Decided on October 31,1973

Deo Narayanlal Jagdishlal Respondents


Ranganath Misra, J. - (1.) These are applications under Sec. 256(2) of the Income Tax Act of 1961 (hereinafter called "the Act") on behalf of the revenue. The relevant assessment years are 1963 -64 and 1964 -65.
(2.) The assessee is engaged in the business of hardware and paints. For defects found in the books of accounts the Income Tax Officer rejected the returns of both the years and made assessments to the best of his judgment. In the assessment year 1963 -64, he found cash credits to the tune of Rs. 1,20,000. Having come to hold that the assessee had failed to establish the cash credits, he took the peak amount of Rs. 70,000 as income of the assessee from undisclosed sources. In the second year, under similar circumstances, he added a sum of Rs. 20,000 to the profits of the assessee from undisclosed sources. The appellate authority upheld these additions. Upon further appeal by the assessee, the Appellate Tribunal dealing with the matter said: "......The assessee filed confirmation letters and the discharged hundi papers in support of the genuineness of the loans. The Income Tax Officer, however, was not convinced with the bare hundi papers and confirmation letters and, therefore, called upon the assessee to produce the creditors/ persons along with their books of account in support of the genuineness of the loans. The assessee failed to do so. The Income Tax Officer also noticed difference in G.I.R. numbers of the parties as furnished by the assessee and that found in the Income Tax records of those parties. The Income Tax Officer, however, issued notices under Sec. 131 of the Income Tax Act, 1961, to the creditors at the addresses furnished by the assessee. In obedience to the notices, the creditors did not appear in person but wrote back: 'I maintain no books of account and in the absence of books, it is not possible for me to furnish detailed particulars of transactions asked for. I can confirm the transactions only upon production of the discharged documents which are lying with the party concerned.' All the creditors wrote in the same language and avoided appearance before the assessee's Income Tax Officer. The Income Tax Officer did not stop here but conducted local inquiries at Calcutta and gathered that the impugned loans were bogus and the creditors (sic) was the confession made by the creditors to the Income Tax department at Calcutta...... Thus, it is very clear that although a gist of the confession was supplied to the assessee and the Income Tax Officer apprised the assessee of his intention to include the impugned amount in the assessment, the assessee sagaciously eluded from leading in any evidence except those in the shape of confirmation letters and discharged hundi loans. The assessee's learned counsel submits that the identity of the creditors has been proved and since the creditors fled from Calcutta, their present whereabouts were not known and the assessee could not be held to be guilty of non -production of the creditors. Reliance is also placed on some other decision of the Calcutta Bench of the Appellate Tribunal in which alleged credits appearing in the names of the same set of creditors were accepted as genuine. We have heard both the parties and come to the conclusion, on a proper appraisal of the evidence, that the initial burden cast on the assessee has been discharged. The assessee by making a request to the Income Tax Officer to cause summons issued on them got the reply as to the existence of the creditors. Significantly, the Income Tax Officer did not dispute the existence of the creditors but what he disputed was the genuineness of the loans. In arriving at this conclusion, the Income Tax Officer was influenced by the alleged confession made by the creditors. Although a gist of the confession was supplied to the assessee and the revenue did not give full -dress copy of the confessional statements, the genuineness of the loans could not be condemned as in the confessional statements the assessee was not implicated and those confessional statements were obtained in a proceeding. The purport of the confession was to have a general denial of having transacted any genuine loan. Although the assessee had no knowledge of the whereabouts of the creditors, the Income Tax Officer had gone to their place of stay as is evident from the confessional statements. The Appellate Assistant Commissioner had strongly relied on the confessional statements recorded by the Income Tax Officer, N.C.E.P.T., District -1, Calcutta. In reply to the enhancement notice of the Appellate Assistant Commissioner, the assessee made a specific request for the production of the creditors for his examination. Such a reasonable request was not acceded to. The order of the Appellate Assistant Commissioner was almost based on the confessional statements......"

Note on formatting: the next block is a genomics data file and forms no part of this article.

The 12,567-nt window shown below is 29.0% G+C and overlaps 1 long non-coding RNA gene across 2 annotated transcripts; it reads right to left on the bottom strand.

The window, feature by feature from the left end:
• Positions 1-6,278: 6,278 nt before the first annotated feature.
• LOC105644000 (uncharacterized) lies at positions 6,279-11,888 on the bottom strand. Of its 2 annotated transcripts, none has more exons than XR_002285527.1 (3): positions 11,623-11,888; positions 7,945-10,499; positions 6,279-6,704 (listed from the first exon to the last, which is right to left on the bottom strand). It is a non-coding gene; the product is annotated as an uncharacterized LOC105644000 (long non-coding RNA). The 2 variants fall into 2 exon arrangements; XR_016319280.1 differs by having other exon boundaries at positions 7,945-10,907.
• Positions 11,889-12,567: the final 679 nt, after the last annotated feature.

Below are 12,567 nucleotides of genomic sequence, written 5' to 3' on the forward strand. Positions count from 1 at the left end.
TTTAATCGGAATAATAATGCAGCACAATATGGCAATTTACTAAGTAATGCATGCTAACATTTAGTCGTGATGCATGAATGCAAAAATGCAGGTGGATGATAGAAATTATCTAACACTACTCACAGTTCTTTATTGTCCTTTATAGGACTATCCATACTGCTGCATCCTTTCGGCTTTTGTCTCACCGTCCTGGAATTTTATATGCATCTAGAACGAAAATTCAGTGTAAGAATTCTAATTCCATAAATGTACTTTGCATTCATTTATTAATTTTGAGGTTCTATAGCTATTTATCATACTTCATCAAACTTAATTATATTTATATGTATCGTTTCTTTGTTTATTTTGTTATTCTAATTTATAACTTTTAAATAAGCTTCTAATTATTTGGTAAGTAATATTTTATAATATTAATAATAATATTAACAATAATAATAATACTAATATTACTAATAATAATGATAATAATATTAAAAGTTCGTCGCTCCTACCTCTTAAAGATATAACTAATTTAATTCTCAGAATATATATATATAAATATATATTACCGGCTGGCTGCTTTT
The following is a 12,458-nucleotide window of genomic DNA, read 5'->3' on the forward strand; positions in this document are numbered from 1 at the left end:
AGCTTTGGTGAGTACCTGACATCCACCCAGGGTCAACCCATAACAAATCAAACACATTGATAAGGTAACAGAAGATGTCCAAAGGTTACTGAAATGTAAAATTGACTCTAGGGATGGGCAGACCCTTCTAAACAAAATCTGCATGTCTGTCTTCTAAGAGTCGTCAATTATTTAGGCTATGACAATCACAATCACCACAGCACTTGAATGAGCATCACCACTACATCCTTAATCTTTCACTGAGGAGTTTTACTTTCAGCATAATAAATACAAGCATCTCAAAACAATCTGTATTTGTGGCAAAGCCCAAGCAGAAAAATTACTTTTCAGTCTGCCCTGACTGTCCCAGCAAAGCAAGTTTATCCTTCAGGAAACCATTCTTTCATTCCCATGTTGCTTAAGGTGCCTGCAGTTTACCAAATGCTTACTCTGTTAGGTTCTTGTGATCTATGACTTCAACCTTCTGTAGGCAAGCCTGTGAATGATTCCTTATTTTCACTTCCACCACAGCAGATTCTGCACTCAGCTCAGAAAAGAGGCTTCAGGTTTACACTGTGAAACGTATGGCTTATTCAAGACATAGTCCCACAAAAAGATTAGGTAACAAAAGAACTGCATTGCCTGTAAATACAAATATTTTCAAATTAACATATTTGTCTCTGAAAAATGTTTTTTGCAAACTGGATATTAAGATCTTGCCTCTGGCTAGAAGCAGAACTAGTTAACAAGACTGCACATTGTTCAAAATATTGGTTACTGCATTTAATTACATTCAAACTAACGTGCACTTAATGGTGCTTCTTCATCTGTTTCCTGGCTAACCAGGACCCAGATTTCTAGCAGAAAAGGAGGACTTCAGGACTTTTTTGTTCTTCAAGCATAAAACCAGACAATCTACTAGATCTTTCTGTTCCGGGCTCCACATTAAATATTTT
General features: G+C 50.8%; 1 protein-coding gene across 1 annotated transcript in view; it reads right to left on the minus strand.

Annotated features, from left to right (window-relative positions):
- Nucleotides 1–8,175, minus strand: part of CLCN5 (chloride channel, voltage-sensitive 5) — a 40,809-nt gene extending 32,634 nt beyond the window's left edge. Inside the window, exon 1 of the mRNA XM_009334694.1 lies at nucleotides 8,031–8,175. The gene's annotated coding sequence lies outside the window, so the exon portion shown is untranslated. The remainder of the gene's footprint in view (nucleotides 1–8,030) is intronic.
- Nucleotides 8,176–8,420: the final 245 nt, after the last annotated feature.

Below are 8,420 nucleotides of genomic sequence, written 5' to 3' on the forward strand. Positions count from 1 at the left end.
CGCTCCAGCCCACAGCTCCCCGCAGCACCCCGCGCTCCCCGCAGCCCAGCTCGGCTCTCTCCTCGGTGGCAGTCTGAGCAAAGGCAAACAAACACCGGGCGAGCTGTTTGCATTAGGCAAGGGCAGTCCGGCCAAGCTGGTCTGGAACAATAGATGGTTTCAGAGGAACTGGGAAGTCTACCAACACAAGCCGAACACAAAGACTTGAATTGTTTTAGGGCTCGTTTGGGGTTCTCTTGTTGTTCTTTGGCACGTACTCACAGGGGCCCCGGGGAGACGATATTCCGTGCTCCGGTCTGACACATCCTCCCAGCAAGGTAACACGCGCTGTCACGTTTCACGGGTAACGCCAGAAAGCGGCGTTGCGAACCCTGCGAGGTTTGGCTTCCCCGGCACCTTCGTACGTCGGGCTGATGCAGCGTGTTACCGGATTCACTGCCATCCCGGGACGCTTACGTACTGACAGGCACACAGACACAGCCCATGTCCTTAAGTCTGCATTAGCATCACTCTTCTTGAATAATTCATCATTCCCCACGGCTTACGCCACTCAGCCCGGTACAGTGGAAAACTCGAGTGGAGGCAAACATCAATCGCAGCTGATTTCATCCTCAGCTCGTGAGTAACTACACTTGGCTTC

(3.) The conclusion of the Appellate Tribunal in this case seems to have been reached on a consideration of the totality of the evidence placed on the record. Undoubtedly, it was open to the Appellate Tribunal to form an opinion that the explanation offered by the assessee was satisfactory in regard to the nature and source of the cash credits and as we are of the view that the Tribunal has, on an assessment of the entire material formed its opinion in the matter, the finding is one of fact and there is no question of law arising out of the appellate decision. In the circumstances, both the applications must stand rejected. There shall be no order as to costs. K.B. Panda, J.;

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